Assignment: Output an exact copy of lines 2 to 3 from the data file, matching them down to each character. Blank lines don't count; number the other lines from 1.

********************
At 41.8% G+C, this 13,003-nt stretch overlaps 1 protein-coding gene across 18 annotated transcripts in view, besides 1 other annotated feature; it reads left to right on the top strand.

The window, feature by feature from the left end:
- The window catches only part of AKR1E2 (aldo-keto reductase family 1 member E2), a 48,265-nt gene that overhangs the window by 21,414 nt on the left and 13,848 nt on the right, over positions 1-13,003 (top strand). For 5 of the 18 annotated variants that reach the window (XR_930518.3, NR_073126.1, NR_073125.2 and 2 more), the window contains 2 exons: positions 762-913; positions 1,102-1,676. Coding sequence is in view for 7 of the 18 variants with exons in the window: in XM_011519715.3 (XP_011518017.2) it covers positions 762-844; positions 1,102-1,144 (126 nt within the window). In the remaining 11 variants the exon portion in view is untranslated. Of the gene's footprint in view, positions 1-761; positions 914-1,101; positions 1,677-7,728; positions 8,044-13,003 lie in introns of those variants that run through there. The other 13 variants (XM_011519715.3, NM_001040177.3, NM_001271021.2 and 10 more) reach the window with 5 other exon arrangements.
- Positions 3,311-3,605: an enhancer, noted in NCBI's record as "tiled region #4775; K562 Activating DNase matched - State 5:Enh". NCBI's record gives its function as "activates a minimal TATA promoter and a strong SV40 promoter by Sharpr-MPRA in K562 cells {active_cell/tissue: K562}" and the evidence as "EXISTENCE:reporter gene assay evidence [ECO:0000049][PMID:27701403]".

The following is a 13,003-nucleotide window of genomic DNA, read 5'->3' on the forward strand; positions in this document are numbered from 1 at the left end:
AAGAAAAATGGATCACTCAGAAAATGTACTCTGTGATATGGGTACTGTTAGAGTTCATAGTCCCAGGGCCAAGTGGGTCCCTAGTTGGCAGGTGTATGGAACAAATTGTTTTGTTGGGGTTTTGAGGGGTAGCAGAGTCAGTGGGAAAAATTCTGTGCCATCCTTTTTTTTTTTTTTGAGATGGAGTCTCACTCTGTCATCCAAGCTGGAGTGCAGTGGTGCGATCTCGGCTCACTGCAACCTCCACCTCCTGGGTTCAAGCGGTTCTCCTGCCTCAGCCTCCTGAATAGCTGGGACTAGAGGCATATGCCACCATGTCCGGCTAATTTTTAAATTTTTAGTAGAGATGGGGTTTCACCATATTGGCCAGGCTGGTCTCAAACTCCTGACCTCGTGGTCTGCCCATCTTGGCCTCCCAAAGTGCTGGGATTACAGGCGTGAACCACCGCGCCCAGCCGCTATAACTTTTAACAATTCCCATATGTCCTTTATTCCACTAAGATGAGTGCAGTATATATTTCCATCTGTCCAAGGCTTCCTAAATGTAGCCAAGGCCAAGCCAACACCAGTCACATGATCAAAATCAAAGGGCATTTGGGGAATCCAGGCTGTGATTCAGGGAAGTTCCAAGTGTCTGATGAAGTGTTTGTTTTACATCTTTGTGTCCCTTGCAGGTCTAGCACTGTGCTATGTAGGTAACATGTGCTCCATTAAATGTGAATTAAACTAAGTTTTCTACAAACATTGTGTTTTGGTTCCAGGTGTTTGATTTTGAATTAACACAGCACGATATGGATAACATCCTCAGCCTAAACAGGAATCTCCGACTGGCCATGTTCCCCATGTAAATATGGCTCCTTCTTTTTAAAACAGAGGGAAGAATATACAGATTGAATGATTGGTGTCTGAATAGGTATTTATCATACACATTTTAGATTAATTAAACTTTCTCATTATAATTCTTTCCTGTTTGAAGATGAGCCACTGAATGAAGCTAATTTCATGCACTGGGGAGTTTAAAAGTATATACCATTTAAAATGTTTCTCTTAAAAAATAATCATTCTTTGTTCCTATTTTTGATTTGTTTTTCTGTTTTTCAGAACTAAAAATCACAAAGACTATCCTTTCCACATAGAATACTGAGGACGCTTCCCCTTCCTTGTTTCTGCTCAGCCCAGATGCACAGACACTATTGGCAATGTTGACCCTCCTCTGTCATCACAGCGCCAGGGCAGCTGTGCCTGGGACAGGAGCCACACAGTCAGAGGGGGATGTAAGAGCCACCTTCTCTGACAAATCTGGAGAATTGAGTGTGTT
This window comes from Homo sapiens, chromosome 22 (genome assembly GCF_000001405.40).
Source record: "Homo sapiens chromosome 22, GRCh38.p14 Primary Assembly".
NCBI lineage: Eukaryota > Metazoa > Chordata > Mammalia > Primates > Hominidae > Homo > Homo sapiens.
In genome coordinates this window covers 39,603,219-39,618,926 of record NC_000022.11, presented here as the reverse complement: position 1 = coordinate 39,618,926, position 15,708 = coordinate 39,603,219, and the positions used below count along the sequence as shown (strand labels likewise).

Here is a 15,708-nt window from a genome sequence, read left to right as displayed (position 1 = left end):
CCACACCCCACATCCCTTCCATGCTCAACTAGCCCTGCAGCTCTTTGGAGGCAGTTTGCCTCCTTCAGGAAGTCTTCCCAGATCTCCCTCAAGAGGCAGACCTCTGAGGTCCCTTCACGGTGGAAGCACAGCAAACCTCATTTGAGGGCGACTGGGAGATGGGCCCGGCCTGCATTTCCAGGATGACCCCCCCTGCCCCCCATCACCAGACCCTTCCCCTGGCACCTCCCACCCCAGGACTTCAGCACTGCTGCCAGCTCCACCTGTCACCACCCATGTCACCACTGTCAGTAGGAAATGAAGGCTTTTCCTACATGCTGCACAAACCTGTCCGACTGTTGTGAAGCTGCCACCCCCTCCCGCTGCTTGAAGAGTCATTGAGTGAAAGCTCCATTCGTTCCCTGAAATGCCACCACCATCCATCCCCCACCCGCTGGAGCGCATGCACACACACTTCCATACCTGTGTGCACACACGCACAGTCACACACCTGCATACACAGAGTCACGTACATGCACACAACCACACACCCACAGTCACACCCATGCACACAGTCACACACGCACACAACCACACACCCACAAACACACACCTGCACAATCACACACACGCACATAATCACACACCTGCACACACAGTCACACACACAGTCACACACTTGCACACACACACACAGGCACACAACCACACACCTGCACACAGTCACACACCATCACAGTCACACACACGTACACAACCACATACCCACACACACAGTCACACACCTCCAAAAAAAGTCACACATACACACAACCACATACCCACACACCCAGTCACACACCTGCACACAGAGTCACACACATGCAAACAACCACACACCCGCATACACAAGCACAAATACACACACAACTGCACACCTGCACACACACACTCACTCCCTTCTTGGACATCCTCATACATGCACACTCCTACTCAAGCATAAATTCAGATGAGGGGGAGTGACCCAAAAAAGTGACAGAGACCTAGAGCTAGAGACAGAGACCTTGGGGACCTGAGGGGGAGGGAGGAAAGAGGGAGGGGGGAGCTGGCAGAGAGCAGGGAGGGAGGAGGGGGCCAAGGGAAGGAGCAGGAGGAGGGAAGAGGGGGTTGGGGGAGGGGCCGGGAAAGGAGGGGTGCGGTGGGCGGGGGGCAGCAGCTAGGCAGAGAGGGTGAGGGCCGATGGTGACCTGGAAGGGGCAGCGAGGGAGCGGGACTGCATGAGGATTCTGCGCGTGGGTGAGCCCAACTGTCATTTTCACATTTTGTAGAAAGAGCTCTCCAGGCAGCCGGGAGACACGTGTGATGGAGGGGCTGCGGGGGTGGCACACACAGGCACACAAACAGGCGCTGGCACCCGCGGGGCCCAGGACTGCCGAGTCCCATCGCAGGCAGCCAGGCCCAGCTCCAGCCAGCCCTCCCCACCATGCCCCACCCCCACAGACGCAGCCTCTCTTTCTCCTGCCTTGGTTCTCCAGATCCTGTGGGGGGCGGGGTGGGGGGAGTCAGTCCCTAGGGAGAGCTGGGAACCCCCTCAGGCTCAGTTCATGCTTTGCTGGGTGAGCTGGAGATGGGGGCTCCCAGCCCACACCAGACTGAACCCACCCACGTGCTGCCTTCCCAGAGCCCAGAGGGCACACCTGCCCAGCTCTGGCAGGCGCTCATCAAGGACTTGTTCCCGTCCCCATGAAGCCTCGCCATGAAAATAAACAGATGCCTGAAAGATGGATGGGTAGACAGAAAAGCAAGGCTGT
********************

The window, feature by feature from the left end:
- The window catches only part of AKR1E2 (aldo-keto reductase family 1 member E2), a 48,265-nt gene that overhangs the window by 21,414 nt on the left and 13,848 nt on the right, over positions 1-13,003 (top strand). For 5 of the 18 annotated variants that reach the window (XR_930518.3, NR_073126.1, NR_073125.2 and 2 more), the window contains 2 exons: positions 762-913; positions 1,102-1,676. Coding sequence is in view for 7 of the 18 variants with exons in the window: in XM_011519715.3 (XP_011518017.2) it covers positions 762-844; positions 1,102-1,144 (126 nt within the window). In the remaining 11 variants the exon portion in view is untranslated. Of the gene's footprint in view, positions 1-761; positions 914-1,101; positions 1,677-7,728; positions 8,044-13,003 lie in introns of those variants that run through there. The other 13 variants (XM_011519715.3, NM_001040177.3, NM_001271021.2 and 10 more) reach the window with 5 other exon arrangements.